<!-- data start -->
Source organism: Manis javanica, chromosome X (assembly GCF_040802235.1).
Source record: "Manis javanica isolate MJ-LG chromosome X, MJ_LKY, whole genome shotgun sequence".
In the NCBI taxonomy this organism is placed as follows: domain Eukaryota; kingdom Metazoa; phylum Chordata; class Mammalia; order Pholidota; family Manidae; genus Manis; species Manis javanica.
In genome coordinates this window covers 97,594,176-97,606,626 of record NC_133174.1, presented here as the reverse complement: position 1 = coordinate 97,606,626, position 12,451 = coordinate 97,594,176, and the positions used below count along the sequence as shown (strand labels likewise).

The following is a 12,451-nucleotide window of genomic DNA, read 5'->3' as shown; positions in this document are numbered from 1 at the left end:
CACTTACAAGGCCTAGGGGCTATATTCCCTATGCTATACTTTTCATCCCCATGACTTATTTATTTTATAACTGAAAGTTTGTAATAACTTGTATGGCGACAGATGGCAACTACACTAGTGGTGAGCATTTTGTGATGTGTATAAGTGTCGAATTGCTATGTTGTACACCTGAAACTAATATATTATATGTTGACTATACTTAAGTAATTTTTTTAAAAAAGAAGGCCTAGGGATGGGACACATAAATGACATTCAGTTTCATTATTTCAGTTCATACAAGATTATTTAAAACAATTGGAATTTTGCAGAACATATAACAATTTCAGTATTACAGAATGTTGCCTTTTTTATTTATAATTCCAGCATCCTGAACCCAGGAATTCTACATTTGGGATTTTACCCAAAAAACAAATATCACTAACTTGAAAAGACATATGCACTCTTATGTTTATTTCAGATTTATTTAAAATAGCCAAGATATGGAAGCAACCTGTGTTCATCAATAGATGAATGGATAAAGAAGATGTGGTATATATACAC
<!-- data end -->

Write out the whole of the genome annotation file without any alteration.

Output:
Source organism: Manis javanica, chromosome X (assembly GCF_040802235.1).
Source record: "Manis javanica isolate MJ-LG chromosome X, MJ_LKY, whole genome shotgun sequence".
In the NCBI taxonomy this organism is placed as follows: domain Eukaryota; kingdom Metazoa; phylum Chordata; class Mammalia; order Pholidota; family Manidae; genus Manis; species Manis javanica.
In genome coordinates this window covers 97,594,176-97,606,626 of record NC_133174.1, presented here as the reverse complement: position 1 = coordinate 97,606,626, position 12,451 = coordinate 97,594,176, and the positions used below count along the sequence as shown (strand labels likewise).

The following is a 12,451-nucleotide window of genomic DNA, read 5'->3' as shown; positions in this document are numbered from 1 at the left end:
CACTTACAAGGCCTAGGGGCTATATTCCCTATGCTATACTTTTCATCCCCATGACTTATTTATTTTATAACTGAAAGTTTGTAATAACTTGTATGGCGACAGATGGCAACTACACTAGTGGTGAGCATTTTGTGATGTGTATAAGTGTCGAATTGCTATGTTGTACACCTGAAACTAATATATTATATGTTGACTATACTTAAGTAATTTTTTTAAAAAAGAAGGCCTAGGGATGGGACACATAAATGACATTCAGTTTCATTATTTCAGTTCATACAAGATTATTTAAAACAATTGGAATTTTGCAGAACATATAACAATTTCAGTATTACAGAATGTTGCCTTTTTTATTTATAATTCCAGCATCCTGAACCCAGGAATTCTACATTTGGGATTTTACCCAAAAAACAAATATCACTAACTTGAAAAGACATATGCACTCTTATGTTTATTTCAGATTTATTTAAAATAGCCAAGATATGGAAGCAACCTGTGTTCATCAATAGATGAATGGATAAAGAAGATGTGGTATATATACAC